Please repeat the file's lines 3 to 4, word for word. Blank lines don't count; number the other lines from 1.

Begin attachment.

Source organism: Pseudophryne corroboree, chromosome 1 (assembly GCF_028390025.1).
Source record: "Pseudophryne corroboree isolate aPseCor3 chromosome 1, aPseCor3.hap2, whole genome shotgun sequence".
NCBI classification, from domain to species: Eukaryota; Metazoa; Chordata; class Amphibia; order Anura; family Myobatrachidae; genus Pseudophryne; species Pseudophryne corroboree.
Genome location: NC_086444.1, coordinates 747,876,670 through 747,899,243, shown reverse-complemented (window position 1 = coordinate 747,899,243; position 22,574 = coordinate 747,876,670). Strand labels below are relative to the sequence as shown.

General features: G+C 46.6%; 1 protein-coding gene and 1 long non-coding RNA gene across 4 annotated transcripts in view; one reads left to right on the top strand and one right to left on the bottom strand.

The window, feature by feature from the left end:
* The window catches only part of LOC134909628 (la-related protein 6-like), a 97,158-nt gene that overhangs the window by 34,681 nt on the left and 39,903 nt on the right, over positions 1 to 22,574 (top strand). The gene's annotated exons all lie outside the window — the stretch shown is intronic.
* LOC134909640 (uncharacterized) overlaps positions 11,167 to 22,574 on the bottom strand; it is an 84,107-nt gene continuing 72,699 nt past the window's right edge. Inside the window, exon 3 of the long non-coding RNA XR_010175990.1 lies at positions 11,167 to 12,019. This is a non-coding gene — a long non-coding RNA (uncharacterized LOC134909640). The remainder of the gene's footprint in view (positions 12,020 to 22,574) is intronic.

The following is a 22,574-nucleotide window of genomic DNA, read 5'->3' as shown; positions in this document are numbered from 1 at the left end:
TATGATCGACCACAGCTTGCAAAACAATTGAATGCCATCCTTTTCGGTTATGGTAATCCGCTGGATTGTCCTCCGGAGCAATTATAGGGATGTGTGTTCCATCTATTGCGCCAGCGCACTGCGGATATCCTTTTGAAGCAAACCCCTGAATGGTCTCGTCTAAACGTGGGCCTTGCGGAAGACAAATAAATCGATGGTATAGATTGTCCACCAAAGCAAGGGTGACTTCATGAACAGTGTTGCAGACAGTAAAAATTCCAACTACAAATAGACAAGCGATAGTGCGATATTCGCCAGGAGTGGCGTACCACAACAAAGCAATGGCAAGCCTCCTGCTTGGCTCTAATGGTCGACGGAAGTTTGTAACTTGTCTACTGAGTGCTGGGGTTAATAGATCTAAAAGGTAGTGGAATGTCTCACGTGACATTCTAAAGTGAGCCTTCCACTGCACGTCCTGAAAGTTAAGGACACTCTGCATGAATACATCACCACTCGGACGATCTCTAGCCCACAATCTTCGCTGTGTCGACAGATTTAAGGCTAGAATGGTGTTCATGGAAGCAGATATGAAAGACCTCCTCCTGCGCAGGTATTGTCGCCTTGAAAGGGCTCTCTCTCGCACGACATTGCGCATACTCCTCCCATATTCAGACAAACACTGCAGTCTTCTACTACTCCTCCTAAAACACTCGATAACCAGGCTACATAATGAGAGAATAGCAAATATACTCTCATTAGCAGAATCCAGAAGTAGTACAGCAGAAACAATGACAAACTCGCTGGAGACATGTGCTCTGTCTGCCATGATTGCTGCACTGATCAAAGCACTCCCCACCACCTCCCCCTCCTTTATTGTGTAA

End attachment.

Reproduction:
NCBI classification, from domain to species: Eukaryota; Metazoa; Chordata; class Amphibia; order Anura; family Myobatrachidae; genus Pseudophryne; species Pseudophryne corroboree.
Genome location: NC_086444.1, coordinates 747,876,670 through 747,899,243, shown reverse-complemented (window position 1 = coordinate 747,899,243; position 22,574 = coordinate 747,876,670). Strand labels below are relative to the sequence as shown.